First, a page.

Nancy & Robert Kipnis & Family
Bob and I had very different Jewish experiences growing up but similar values about philanthropy as we had great role models in our parents. Bob grew up in Clayton, Missouri where his high school was 30% Jewish. His father had an orthodox background from Baltimore, MD and his mother had a reform background from Fishkill, NY. Even though he and his family did not belong to a synagogue, they were part of the Jewish community, surrounded by Jewish friends and traditions, and had strong ties to multiple Jewish organizations.
I grew up in Charlotte when there was no JCC and no Jewish Day School. I swam at the Amity club and went to religious school at Temple Israel four times each week with the 10 other Jewish kids my age. Our Jewish community was small but very connected – we called my parents’ friends “Aunts and Uncles.” I am humbled by my family’s leadership in this region. My mother’s grandfather, Benjamin Silverstein, was the second president of Temple Israel and my dad was the 23rd. My father’s grandfather helped start Temple Emanuel in Gastonia. During my childhood, I became a Bat Mitzvah and BBYO Eastern Region N’siah.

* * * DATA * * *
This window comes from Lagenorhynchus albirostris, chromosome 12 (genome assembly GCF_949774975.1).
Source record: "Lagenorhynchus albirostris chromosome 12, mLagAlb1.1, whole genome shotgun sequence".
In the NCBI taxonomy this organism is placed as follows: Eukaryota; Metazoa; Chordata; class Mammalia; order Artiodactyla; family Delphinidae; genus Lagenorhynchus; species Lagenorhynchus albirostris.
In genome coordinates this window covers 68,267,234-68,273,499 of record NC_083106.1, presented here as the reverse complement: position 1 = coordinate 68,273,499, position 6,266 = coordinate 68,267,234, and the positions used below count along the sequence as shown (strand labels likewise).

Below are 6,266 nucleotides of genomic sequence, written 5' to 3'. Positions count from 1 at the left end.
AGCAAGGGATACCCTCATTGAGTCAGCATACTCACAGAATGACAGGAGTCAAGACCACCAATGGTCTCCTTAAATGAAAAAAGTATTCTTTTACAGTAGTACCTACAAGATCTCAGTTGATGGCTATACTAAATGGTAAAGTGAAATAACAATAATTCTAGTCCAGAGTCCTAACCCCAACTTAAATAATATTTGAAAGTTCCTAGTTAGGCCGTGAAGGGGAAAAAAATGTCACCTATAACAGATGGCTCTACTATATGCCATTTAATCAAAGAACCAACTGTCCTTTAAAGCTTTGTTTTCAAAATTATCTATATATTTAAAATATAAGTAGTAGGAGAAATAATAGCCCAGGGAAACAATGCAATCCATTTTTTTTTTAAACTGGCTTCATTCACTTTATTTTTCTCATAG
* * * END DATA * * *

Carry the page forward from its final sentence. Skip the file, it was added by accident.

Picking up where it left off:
Bob and I lived in the same freshman dorm at Brown University. We met when his roommate tackled me in the hall while they were playing Frisbee. We were married just before I received my MBA from UNC/CH and Bob received his MD from Duke. We resided in New Haven for 6 years before deciding to live closer to family.
In 1991, we moved back to Charlotte and immediately became involved in the Jewish community. Our children played sports at the LJCC, attended Charlotte Jewish Day School, became B’nai Mitzvah at Temple Israel and were active members of BBYO. When our four boys were young, we had most Shabbat dinners with extended family. We treasured this time with multiple generations, learning about family history, discussing Jewish values, and reinforcing “life lessons.” Bob was a Bar Mitzvah at age 42, six months before our oldest son. After volunteering for many Jewish organizations, I became the FCJC coordinator of the Create Your Jewish Legacy Initiative in 2012.
Bob and I are passionate about the Jewish institutions that allowed us to experience the warmth and traditions of Judaism and supported us as we raised our family. We have made legacy gifts so these agencies will thrive long into the future for generations to come, and others will experience Judaism the way we did in this wonderful community.
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